Every individual has rights, and states have obligations to all their citizens to protect those rights, including those of the most marginalized, vulnerable or at risk.
The Convention on the Rights of the Child clearly sets out children’s rights and the principle that the best interests of the child shall be a primary consideration in all decisions that affect them. Having signed the Convention, Canada also has specific treaty obligations towards children.
In 2007, the Standing Senate Committee on Human Rights supported taking such a rights-based approach with regard to children’s issues in its report, Children: The Silenced Citizens, Effective Implementation of Canada’s International Obligations with Respect to the Rights of Children.
In this report, we quoted Suzanne Williams from the International Institute for Child Rights and Development, who illustrated how this approach can change our perspective:
If 100 children need to be immunized, the needs- or problem-based approach would say that after 70 children are immunized we have a great success rate of 70%. The rights based approach recognizes that there are still 30 children that need immunization. The rights-based approach reaches out to even the most marginalized children and makes a difference in all children’s lives.
To take this illustration further, the rights-based approach could examine why the thirty children were not vaccinated. What was the reason they were not vaccinated? Was it because they were children at risk or vulnerable or whether they were not vaccinated on the grounds of discrimination such as gender, sexual orientation, religion or race or ethnic origin? Taking a rights-based approach means being accountable to those other thirty children to determine what has prevented them from being equal participants in the vaccination or other public programs.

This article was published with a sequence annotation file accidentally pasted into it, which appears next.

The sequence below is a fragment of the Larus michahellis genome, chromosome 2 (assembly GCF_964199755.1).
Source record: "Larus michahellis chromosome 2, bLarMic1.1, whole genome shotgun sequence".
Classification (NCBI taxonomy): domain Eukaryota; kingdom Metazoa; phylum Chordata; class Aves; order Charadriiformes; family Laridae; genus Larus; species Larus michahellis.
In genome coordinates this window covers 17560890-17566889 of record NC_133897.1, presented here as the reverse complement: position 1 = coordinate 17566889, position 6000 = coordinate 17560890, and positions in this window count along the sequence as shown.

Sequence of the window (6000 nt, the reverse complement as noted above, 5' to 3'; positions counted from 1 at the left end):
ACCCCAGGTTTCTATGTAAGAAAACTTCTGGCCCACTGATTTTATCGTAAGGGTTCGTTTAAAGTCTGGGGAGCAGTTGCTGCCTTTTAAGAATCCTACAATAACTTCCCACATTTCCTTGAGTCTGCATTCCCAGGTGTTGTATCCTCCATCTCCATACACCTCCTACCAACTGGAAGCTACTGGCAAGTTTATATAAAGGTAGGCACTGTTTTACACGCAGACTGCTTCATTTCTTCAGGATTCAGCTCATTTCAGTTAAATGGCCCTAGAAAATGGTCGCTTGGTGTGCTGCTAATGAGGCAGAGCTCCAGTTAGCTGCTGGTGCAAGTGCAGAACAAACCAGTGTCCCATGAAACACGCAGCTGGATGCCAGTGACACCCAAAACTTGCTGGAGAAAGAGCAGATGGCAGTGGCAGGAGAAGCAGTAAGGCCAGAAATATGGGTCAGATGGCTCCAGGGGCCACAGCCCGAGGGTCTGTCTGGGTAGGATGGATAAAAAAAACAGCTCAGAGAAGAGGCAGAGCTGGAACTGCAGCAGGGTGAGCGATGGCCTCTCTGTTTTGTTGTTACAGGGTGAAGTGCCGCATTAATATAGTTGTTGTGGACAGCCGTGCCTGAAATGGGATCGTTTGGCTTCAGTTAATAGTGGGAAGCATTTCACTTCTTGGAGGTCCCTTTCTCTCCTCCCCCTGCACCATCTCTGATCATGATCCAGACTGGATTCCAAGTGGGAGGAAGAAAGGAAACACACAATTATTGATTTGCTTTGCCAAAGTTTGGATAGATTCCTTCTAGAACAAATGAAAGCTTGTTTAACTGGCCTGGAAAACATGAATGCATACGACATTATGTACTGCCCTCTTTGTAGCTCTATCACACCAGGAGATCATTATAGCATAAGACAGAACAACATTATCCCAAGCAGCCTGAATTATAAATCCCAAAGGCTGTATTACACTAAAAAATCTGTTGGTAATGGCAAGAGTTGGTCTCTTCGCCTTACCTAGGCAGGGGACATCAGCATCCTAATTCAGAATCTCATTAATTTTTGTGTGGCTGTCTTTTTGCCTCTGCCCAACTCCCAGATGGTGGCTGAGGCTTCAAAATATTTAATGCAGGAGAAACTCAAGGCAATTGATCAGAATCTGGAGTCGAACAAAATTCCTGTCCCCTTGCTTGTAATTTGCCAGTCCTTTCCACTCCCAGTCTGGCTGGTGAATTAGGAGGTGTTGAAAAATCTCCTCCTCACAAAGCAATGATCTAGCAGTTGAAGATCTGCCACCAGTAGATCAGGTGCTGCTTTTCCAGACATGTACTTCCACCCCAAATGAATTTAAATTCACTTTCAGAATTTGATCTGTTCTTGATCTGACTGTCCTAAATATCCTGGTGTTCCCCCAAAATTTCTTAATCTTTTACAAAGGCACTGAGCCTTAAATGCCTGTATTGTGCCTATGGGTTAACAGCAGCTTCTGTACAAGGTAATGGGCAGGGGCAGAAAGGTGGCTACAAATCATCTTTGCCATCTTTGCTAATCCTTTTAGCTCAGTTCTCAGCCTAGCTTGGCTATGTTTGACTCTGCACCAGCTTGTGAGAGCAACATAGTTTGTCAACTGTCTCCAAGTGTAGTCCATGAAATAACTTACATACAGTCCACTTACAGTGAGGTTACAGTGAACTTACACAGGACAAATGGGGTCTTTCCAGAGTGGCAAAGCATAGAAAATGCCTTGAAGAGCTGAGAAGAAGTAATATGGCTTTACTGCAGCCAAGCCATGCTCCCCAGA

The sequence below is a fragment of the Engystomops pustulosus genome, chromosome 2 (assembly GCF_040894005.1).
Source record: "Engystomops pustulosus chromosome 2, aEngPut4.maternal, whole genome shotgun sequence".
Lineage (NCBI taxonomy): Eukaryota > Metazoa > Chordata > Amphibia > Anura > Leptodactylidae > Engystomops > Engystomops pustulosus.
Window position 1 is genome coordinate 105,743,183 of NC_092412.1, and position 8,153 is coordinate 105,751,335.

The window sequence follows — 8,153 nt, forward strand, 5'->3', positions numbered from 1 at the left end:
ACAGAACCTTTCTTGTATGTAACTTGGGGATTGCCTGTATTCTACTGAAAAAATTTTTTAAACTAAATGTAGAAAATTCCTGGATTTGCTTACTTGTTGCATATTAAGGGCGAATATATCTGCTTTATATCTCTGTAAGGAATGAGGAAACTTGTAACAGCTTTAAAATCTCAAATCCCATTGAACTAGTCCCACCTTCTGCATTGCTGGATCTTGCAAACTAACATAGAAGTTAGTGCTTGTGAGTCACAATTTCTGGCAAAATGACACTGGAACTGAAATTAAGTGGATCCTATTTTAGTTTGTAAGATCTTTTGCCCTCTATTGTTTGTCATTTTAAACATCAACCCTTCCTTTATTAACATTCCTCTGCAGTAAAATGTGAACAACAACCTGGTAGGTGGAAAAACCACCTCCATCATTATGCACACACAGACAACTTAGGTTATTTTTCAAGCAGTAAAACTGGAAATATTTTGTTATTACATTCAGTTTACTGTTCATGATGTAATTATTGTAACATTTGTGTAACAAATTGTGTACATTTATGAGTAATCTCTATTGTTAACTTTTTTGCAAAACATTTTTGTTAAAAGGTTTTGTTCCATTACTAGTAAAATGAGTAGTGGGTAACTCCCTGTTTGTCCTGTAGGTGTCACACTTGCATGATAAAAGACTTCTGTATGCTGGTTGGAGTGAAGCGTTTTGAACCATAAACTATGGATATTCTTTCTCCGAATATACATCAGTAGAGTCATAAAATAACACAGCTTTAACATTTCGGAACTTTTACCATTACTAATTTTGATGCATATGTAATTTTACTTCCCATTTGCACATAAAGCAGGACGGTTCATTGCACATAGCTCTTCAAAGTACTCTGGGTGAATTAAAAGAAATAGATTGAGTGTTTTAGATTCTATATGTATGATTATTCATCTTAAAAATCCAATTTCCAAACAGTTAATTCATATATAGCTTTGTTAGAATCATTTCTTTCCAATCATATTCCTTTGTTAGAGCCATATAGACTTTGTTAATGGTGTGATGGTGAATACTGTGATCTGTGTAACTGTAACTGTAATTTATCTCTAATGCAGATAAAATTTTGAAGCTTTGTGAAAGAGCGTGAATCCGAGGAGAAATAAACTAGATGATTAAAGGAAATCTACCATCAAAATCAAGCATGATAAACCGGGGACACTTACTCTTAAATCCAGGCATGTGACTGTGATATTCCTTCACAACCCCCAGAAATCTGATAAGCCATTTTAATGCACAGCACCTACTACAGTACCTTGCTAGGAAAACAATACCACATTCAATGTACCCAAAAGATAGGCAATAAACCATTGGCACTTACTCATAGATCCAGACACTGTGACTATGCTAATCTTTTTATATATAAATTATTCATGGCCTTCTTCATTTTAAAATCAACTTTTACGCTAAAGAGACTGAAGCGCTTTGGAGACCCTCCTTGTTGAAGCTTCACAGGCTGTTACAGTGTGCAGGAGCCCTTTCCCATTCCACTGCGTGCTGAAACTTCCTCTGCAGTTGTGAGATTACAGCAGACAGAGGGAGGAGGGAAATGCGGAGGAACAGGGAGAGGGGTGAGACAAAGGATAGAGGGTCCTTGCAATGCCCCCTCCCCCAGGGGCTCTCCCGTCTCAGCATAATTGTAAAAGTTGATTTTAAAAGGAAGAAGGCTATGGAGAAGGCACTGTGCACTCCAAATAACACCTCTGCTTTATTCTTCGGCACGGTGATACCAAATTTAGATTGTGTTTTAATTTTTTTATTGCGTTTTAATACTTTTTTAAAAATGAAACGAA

The purpose of a rights-based approach is to help individuals assert their rights and to help states to meet their human rights obligations.
The Human Rights Committee identified three key principles of a rights-based approach should be based:
1. That all rights are equal and universal
2. That all people are the subject of their own rights and should be participants in the development of those rights, rather than objects of charity
3. That an obligation is placed on states to work towards ensuring that all rights are being met.
As the former Irish President and former United Nations High Commissioner for Human Rights Mary Robinson stated, the rights-based approach “means describing situations not in terms of human needs, or areas of development, but in terms of the obligation to respond to the rights of the individuals. This empowers people to demand justice as a right, not as a charity.”
Due to children’s inherent vulnerability, the rights-based approach is very important when examining issues affecting children and youth, to ensure that they are not being excluded from the benefits of laws, policies, programs and other initiatives and that they are not adversely affected by them either. Children are individuals in their own right and with their own rights. The rights-based approach therefore requires engaging children in the matters that affect them. By supporting them in learning about their role as rights-holders, we empower children to actively participate in a free and fair society.